The History and Purpose Of the Mid-Columbia Community Forestry Council
In 1992, Marianne Ophardt, the Washington State University Cooperative Extension Agent identified the local need for an urban forester in the Tri-Cities. Ophardt met with the directors of the Parks and Recreation departments from the three cities, Dick Erickson from Pasco, Russ Burtner from Kennewick, and Bill Gilbert from Richland. Due to a downturn in the area’s economy and decreasing city budgets, each city indicated that they could not support funding for an urban forester. The purpose of this forester would have been to protect the health of urban (municipal-owned) trees and educate the public about their value and care. However, the directors said that they would support efforts by Ophardt to form a non-profit forestry council which would represent the three cities in promoting urban forestry in the area and obtaining urban forestry grant funding from the Department of Natural Resources.
The council was established in 1993 as a non-profit corporation with the purpose of promoting the value, benefits, and importance of trees through educational programs. Since that time the Council has provided free assistance to local municipalities, schools, and other non-profit service organizations. The council and its members have provided a variety of services and assistance to the cities of Kennewick, Pasco, and Richland including:
- Coordination of tree plantings by volunteers and arranged for publicity with local media coverage of these events. Plantings have been throughout the Tri-Cities area.
- Provided on-site coordination and consulting for these tree plantings projects.
- Obtained urban forestry grant funds totaling $5,000 to establish council and produce the Big Tree Book.
These funds were matched with in-kind service by council members and other community volunteers. Obtained urban forestry grant funds totaling over $5,000 for tree planting projects in Pasco, Kennewick, and Richland.
- Obtained an urban forestry grant for $6,000 to provide teacher training in urban forestry.
- Developed “Growing with Trees” curriculum and provided teacher training workshops on trees and tree care.
- Assisted in organizing and hosting the 1992 Inland Northwest Urban Forestry Conference held in the Tri-Cities.
- Performed preliminary hazard tree assessments upon request to cities.
- Provided on-site tree problem diagnosis and consultations upon request to cities.
- Obtained urban forestry funds from DNR to develop a website for the Mid-Columbia region with information about the MCCFC and tree selection, planting, and care in the region.
- Provided on-site tree pruning consultations upon request to cities.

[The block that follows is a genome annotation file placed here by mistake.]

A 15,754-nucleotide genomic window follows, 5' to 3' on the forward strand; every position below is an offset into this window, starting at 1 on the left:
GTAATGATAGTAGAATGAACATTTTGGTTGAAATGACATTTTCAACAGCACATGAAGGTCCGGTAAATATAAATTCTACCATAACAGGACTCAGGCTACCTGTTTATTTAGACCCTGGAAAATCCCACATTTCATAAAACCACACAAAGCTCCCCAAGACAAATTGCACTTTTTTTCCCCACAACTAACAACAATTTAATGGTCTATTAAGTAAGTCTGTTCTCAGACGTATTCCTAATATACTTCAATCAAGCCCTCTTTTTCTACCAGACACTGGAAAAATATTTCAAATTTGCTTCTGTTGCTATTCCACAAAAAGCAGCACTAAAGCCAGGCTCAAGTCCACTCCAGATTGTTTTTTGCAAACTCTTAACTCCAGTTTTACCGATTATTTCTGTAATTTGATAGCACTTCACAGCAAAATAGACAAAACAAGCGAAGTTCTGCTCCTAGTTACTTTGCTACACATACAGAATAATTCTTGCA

- Acted as local liaison with Washington State Community Forestry Council.
- Provided public education on tree care (selection, planting, and pruning).
- Prepared a tree species list for the region to be used in urban forestry plans and by individuals making tree selection decisions.
- Provided guidance and assistance to local organizations with tree planting or educational projects.
- Assisted with development and provided support for urban forestry plans in the cities.
- All interested individuals and municipalities have been invited to become active board members and are always welcome to participate in Mid-Columbia Community Forestry Council activities and business meetings. Current active members include a number of professionals with expertise in tree care and concerned citizens with public service experience.
- Other ways in which the council can assist partner cities:
- Act as local tree board for Tree City USA application
- Help prepare Tree City USA application
- Act as a grant partner for urban forestry grants
- Provide letters of recommendation for urban forestry grant applications
- Helpdraft tree/urban forestry ordinances to fit city's needs
- Assist in preparation of pruning and tree planting specifications
- Assist in preparation of urban forestry grant applications
The Mid-Columbia Community Forestry Council provides a valuable service to the cities of Pasco, Kennewick, and Richland by educating youth and adults about the economic, environmental, and aesthetic value of trees. They have brought funding to this area and helped promote the improved health of trees in the three cities. Their efforts have fostered improved stewardship oflocal urban trees and city green spaces and has encouraged the development of urban forestry plans.